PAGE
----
When a person suffering from Opiate Use Disorder (OUD) stops using the opioid, that person goes through acute withdrawal symptoms from about seven days to two weeks.Even if a person is in recovery, there is a good chance that he or she will experience Post-Acute Withdrawal Symptoms (PAWS). These symptoms can be physical, psychological or social and can last as long as two years or even indefinitely.
There is no single specific agreed-upon cause of PAWS, but, in general, the causes stem from disturbances in the nervous system or deteriorated brain function stemming from opioid use, andhttps://www.symetriarecovery.com/ or the stress of living without opiates are what cause these symptoms to occur. PAWS can come and go unexpectedly. Some of the symptoms include:
- Irritability and hostility
- Low energy and fatigue
- Memory lapses
- Emotional numbness
- Increased susceptibility to emotional and physical pain
- Intense cravings to use opiates
- Lack of focus
- Lack of sexual desire or the ability to experience pleasure
- Inexplicable chronic pain
Even for those who have completed a Medicine Assisted Treatment program, recovery maintenance is an ongoing process. Keeping up the good habits of recovery can help a person work through a bout with PAWS safely and successfully. These include:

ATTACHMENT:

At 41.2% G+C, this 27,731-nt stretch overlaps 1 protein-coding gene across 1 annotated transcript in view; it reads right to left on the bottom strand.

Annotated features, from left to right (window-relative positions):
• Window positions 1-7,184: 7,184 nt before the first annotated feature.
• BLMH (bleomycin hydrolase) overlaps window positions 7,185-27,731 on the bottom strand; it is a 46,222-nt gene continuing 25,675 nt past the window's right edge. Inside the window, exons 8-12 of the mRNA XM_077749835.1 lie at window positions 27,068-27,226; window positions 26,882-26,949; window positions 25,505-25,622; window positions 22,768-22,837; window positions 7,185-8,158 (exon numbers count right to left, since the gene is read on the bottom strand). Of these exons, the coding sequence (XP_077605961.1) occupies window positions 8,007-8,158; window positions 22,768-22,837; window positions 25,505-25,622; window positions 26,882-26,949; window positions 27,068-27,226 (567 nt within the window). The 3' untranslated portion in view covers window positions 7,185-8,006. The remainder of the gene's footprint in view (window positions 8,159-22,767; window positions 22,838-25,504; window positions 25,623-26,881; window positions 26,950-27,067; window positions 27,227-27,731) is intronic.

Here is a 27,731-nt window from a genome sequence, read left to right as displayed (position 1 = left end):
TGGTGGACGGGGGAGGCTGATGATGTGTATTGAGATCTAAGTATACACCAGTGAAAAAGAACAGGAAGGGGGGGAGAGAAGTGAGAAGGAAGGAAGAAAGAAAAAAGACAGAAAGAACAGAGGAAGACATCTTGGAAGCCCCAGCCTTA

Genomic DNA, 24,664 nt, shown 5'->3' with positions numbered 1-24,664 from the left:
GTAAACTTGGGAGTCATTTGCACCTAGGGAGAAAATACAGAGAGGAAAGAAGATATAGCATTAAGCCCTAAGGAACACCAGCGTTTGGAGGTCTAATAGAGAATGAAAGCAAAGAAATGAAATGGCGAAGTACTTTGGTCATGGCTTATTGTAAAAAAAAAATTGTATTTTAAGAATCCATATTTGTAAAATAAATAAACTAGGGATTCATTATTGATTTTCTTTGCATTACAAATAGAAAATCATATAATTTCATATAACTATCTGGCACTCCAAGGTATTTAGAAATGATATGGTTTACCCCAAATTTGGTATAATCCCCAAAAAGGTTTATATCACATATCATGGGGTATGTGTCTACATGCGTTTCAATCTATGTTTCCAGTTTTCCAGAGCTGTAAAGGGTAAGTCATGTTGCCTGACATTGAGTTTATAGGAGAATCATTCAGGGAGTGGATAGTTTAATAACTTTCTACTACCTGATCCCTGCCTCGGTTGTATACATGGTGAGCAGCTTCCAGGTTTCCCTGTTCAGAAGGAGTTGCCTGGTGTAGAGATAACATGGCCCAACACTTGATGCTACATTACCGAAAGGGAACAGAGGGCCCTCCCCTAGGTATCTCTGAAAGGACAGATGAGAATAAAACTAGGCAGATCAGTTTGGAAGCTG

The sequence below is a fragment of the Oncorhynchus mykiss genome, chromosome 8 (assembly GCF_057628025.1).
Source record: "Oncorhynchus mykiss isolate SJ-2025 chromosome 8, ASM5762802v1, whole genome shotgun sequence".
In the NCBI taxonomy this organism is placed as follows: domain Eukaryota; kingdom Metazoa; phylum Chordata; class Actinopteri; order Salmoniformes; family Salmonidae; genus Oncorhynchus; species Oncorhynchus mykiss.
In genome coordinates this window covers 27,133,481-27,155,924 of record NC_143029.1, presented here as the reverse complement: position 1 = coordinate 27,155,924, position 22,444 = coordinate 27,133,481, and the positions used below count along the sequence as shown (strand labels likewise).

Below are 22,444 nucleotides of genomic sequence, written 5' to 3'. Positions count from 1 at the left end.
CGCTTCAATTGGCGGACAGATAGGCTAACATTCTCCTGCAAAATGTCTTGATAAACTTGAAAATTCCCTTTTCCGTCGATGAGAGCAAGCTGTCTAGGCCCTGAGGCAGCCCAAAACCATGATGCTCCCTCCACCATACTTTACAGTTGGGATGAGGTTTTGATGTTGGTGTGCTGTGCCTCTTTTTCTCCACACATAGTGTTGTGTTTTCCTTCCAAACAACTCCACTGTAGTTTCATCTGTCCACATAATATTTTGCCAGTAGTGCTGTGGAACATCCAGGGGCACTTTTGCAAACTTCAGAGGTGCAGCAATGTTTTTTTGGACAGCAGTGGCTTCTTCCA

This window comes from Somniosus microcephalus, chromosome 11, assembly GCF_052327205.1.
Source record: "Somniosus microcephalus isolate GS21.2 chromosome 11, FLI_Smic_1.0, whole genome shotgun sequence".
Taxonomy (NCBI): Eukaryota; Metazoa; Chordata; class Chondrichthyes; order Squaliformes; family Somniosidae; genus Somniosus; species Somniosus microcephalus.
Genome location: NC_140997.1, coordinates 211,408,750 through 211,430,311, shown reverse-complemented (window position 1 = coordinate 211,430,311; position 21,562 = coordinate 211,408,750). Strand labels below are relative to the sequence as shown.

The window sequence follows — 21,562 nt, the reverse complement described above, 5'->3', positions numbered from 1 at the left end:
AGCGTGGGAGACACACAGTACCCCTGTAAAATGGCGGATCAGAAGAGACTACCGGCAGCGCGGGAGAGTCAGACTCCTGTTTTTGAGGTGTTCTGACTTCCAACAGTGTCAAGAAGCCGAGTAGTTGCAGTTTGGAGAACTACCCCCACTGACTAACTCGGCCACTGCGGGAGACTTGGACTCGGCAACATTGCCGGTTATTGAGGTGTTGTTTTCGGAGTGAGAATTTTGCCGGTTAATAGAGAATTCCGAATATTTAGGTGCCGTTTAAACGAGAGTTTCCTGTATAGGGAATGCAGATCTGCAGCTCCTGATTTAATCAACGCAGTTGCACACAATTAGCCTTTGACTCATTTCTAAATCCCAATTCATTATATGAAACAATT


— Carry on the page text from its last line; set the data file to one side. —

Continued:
- Surround yourself with stable people who love you. A good support system provides a solid base of encouragement, motivation and feedback.
- Maintain a busy routine. Focus your thoughts and actions with work, family, friends, activities, hobbies. .Keep a journal of your thoughts, fears, desires, things you are grateful for, etc.
- Meditate or listen to music.
- Eat nutritiously. A healthy diet is a good way to ward off or even reverse PAWS. Everyone is different, so there is no prescribed diet, but healthful foods promote wellness.
- Exercise. Being physically active can be huge. Exercise can help produce endorphins that ease pain and make you feel better physically and emotionally. It can reverse depression, increase your energy, improve how you look physically and boost your confidence. Choose something you like and stay with it regularly.
- Be active in your community. Being a positive force in your community can take the focus off yourself and put it on others.
- Commit to personal development. Learning new skills, developing personal strengths and improving your knowledge can not only keep you busy, but give you a good sense of self-esteem.
“PAWS can be uncomfortable, but by being able to relax, practice, and enjoy the good parts of life will get you through the difficult days. Believing in yourself and your ability to overcome detox is what will drive you to the other side,” states Isha Kothari, PA-C, PA at our Warrenville Clinic.
Of course, if you or a loved one are experiencing PAWS, your doctor or a recovery specialist can be a great source of help.